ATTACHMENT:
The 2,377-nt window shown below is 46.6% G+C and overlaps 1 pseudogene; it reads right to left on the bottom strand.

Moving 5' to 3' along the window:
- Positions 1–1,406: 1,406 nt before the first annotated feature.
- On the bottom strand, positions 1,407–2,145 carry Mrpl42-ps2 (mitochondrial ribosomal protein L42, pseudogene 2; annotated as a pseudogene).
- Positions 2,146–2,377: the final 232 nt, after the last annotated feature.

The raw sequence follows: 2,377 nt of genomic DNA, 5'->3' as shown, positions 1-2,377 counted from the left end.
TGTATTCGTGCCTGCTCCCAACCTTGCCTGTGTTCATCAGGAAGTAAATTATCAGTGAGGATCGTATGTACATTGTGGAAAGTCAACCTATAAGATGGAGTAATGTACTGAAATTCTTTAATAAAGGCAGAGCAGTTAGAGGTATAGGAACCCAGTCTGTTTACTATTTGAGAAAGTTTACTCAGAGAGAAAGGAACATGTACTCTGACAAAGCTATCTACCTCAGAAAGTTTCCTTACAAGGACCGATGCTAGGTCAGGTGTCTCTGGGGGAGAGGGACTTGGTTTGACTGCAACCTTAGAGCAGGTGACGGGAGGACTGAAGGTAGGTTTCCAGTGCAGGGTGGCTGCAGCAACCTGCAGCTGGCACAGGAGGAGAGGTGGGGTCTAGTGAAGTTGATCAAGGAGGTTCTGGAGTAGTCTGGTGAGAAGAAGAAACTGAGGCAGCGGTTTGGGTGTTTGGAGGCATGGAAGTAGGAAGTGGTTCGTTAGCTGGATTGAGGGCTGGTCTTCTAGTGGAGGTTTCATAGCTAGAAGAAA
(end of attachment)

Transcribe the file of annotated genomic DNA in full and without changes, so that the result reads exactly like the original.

The 2,377-nt window shown below is 46.6% G+C and overlaps 1 pseudogene; it reads right to left on the bottom strand.

Moving 5' to 3' along the window:
- Positions 1–1,406: 1,406 nt before the first annotated feature.
- On the bottom strand, positions 1,407–2,145 carry Mrpl42-ps2 (mitochondrial ribosomal protein L42, pseudogene 2; annotated as a pseudogene).
- Positions 2,146–2,377: the final 232 nt, after the last annotated feature.

The raw sequence follows: 2,377 nt of genomic DNA, 5'->3' as shown, positions 1-2,377 counted from the left end.
TGTATTCGTGCCTGCTCCCAACCTTGCCTGTGTTCATCAGGAAGTAAATTATCAGTGAGGATCGTATGTACATTGTGGAAAGTCAACCTATAAGATGGAGTAATGTACTGAAATTCTTTAATAAAGGCAGAGCAGTTAGAGGTATAGGAACCCAGTCTGTTTACTATTTGAGAAAGTTTACTCAGAGAGAAAGGAACATGTACTCTGACAAAGCTATCTACCTCAGAAAGTTTCCTTACAAGGACCGATGCTAGGTCAGGTGTCTCTGGGGGAGAGGGACTTGGTTTGACTGCAACCTTAGAGCAGGTGACGGGAGGACTGAAGGTAGGTTTCCAGTGCAGGGTGGCTGCAGCAACCTGCAGCTGGCACAGGAGGAGAGGTGGGGTCTAGTGAAGTTGATCAAGGAGGTTCTGGAGTAGTCTGGTGAGAAGAAGAAACTGAGGCAGCGGTTTGGGTGTTTGGAGGCATGGAAGTAGGAAGTGGTTCGTTAGCTGGATTGAGGGCTGGTCTTCTAGTGGAGGTTTCATAGCTAGAAGAAA